Vinod Rai's ‘Not Just A Nightwatchman’ is record of a turbulent time : The Tribune India

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Vinod Rai's ‘Not Just A Nightwatchman’ is record of a turbulent time

Vinod Rai's ‘Not Just A Nightwatchman’ is record of a turbulent time

Not Just A Nightwatchman by Vinod Rai. Rupa. Pages 221. Rs 595

Book Title: Not Just A Nightwatchman

Author: Vinod Rai

Rohit Mahajan

PRINCES and princelings of India, wishing to squirm and edge closer to the head of the table where the British representatives to India sat, adopted British ways, including sport. After 1947, they occupied the prime position of leadership in cricket. Over time, they, too, had to go — the new elite, empowered by business opportunities or electoral politics, took the reins. They quickly proved that they were no different from the British or the princes — once they got hold of power, they just didn’t want to let go. They subverted the democratic process of cricket associations by controlling the lists of the voters. They turned top positions into inheritance, to be handed over to a son, daughter, brother or lackey. The purpose of election — to remove the divine right to rule — was defeated. The current administrators are as democratic as the British or the princes.

Imagine, then, the affront the entrenched administrators felt when they were simply chucked out by the Supreme Court on the recommendations of the Lodha Committee. The Lodha Committee was mandated by the SC to work out ways to reform the administration of cricket in India, after the BCCI brushed the 2013 IPL spot-fixing scandal under the carpet.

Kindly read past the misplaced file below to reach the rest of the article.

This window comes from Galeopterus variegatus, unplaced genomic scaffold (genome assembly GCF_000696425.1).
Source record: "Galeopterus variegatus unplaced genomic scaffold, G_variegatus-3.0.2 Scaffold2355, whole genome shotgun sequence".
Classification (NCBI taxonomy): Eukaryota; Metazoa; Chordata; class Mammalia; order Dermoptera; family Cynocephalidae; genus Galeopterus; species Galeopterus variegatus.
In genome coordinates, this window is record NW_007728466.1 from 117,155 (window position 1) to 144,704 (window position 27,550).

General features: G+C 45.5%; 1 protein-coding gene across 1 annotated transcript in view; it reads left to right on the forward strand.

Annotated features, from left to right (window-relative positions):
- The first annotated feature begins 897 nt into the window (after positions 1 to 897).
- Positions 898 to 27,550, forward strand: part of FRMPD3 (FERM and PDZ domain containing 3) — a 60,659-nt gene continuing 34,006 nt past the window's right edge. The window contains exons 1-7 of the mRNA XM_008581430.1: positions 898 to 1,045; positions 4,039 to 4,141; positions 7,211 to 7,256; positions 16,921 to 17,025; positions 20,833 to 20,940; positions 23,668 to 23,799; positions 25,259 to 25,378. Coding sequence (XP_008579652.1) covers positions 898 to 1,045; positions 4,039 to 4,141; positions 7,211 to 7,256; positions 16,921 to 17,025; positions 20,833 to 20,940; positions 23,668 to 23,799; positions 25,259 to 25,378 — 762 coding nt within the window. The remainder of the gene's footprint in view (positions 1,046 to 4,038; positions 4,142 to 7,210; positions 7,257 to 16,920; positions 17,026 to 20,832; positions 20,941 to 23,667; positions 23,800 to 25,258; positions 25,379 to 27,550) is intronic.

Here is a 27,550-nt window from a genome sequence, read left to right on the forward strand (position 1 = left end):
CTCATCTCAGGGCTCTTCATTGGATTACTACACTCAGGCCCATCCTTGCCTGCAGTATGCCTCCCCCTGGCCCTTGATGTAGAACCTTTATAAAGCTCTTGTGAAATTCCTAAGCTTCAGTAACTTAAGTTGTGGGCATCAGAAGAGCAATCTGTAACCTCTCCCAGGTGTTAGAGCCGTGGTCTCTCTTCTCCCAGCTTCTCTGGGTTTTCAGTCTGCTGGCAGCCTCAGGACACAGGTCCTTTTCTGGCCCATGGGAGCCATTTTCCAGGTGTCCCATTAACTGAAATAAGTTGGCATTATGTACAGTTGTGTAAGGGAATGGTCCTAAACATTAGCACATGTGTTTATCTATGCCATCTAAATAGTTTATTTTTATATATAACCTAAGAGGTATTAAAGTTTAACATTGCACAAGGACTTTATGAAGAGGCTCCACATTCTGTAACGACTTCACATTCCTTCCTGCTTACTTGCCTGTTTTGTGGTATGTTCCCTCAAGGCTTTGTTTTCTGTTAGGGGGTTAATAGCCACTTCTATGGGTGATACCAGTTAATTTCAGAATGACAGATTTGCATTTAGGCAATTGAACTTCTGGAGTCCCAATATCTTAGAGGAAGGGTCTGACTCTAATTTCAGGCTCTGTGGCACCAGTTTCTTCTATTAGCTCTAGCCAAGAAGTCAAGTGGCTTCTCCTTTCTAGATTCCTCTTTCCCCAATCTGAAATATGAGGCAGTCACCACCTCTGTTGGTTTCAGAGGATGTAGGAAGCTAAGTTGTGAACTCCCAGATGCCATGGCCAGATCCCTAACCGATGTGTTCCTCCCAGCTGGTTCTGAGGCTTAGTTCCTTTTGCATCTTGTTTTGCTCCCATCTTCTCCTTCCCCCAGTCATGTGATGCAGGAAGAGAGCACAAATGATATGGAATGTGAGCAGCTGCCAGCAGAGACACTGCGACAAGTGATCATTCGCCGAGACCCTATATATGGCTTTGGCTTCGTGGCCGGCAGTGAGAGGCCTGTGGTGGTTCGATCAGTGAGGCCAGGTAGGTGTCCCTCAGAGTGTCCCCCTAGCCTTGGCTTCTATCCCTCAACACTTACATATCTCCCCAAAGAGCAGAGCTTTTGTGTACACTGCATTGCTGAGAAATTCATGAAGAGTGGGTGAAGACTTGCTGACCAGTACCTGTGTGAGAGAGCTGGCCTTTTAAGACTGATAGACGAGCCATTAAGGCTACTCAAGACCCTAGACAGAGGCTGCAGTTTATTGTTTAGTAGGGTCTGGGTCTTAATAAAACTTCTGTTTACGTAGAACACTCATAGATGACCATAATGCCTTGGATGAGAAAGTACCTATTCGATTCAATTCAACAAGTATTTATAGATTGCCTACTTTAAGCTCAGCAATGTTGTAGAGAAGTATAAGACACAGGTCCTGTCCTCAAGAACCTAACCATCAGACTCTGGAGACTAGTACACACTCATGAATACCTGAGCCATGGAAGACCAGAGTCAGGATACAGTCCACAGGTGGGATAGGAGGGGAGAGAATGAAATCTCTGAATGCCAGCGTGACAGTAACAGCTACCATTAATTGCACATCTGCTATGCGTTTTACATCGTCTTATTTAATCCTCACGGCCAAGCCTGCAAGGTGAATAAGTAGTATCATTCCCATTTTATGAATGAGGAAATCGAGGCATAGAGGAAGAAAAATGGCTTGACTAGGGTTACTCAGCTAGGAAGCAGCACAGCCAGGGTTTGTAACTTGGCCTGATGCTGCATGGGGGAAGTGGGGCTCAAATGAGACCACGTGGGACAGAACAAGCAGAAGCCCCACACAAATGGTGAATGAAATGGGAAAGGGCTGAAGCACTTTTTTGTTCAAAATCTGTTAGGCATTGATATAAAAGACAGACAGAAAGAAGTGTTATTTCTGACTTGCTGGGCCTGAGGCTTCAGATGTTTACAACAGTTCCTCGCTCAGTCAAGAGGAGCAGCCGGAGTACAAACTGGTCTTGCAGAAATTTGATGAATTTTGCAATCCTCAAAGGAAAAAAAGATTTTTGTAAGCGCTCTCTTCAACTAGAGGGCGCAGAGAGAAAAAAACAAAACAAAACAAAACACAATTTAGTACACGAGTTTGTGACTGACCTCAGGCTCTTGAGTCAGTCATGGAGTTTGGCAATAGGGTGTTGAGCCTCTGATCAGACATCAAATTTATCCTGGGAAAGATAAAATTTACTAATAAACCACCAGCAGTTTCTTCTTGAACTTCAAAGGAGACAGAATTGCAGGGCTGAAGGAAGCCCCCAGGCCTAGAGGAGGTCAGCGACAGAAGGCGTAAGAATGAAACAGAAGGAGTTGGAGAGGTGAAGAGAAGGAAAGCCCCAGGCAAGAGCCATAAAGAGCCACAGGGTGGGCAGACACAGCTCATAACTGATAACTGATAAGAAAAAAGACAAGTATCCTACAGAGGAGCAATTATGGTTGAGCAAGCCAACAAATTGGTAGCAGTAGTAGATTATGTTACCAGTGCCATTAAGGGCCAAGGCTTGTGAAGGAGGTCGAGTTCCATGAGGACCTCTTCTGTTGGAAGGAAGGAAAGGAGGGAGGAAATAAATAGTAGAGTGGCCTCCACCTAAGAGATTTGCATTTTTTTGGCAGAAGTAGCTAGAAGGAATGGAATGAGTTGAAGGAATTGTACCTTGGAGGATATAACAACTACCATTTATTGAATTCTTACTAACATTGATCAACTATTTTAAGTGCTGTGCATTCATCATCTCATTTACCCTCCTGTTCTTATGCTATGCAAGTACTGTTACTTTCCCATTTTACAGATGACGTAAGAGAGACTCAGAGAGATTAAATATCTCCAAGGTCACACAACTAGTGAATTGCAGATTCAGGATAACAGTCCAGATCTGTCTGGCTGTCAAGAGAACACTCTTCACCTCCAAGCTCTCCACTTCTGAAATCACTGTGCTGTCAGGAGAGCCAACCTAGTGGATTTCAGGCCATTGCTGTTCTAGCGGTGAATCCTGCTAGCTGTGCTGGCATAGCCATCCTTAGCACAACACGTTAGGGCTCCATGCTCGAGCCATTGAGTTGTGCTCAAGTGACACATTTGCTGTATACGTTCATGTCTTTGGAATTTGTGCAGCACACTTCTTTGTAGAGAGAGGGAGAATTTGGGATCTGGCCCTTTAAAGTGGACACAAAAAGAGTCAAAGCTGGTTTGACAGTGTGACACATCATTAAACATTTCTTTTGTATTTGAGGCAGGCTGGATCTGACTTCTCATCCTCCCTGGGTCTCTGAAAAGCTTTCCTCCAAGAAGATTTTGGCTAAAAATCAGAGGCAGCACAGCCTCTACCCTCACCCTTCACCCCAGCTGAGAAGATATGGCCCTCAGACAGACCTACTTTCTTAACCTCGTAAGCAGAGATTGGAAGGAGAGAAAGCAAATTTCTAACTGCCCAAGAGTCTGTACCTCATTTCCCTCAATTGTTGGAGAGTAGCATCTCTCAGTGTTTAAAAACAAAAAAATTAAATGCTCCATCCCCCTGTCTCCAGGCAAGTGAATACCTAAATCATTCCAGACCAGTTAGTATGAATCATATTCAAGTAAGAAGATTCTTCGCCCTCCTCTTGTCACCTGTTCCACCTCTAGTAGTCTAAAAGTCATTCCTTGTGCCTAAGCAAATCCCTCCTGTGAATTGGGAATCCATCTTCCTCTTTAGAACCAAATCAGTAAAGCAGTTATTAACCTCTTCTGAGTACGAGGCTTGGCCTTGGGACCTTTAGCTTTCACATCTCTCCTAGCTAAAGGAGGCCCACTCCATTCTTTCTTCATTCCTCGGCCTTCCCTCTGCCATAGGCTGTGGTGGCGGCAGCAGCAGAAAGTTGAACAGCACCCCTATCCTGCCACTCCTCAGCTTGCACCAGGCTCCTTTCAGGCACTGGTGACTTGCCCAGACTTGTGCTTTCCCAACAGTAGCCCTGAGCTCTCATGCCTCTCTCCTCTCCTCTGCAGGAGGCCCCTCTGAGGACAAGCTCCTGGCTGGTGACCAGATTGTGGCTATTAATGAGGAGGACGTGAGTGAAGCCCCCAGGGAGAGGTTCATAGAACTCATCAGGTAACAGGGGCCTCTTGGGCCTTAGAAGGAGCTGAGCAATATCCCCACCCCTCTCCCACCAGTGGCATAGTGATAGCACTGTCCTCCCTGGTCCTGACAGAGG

Vinod Rai, the former comptroller and auditor general of India, was appointed by the SC to head a four-member committee to govern Indian cricket in early 2017. Rai had then described himself, in cricketing terms, as a ‘temporary nightwatchman’ in the BCCI, but this book shows him as a prime batsman trying to bat on a pitch doctored by the disqualified officials or their henchmen. As a civil servant, he had worked with politicians all his life, yet his experience at the BCCI left him aghast. He shows them up as unreliable, incompetent, dishonest, manipulative and, above all, fearless of the Supreme Court.

This book has been promoted with the juicy Anil Kumble vs Virat Kohli story, but he also details the conflict within the ICC over the Big Four revenue-sharing model, the legal fight with the Pakistan Cricket Board, Mithali Raj’s clash with coach Ramesh Powar, controversy over land for the NCA in Bengaluru or ‘misogynist’ comments by KL Rahul and Hardik Pandya, and more.

Rai’s interactions with officials are revealing — he came away with the conclusion that the bane of the BCCI is ‘its experienced and permanently ensconced honorary administrators’.

Rai was an outsider, para-dropped into the BCCI for a time, with no long-term aspiration. Such men are dangerous, for they will put on record incidents and things that a ‘normal’ insider — with perhaps a jobless son to be pushed up in the cricket administration — will not. This makes Rai’s book important — a record of a tumultuous period in the BCCI.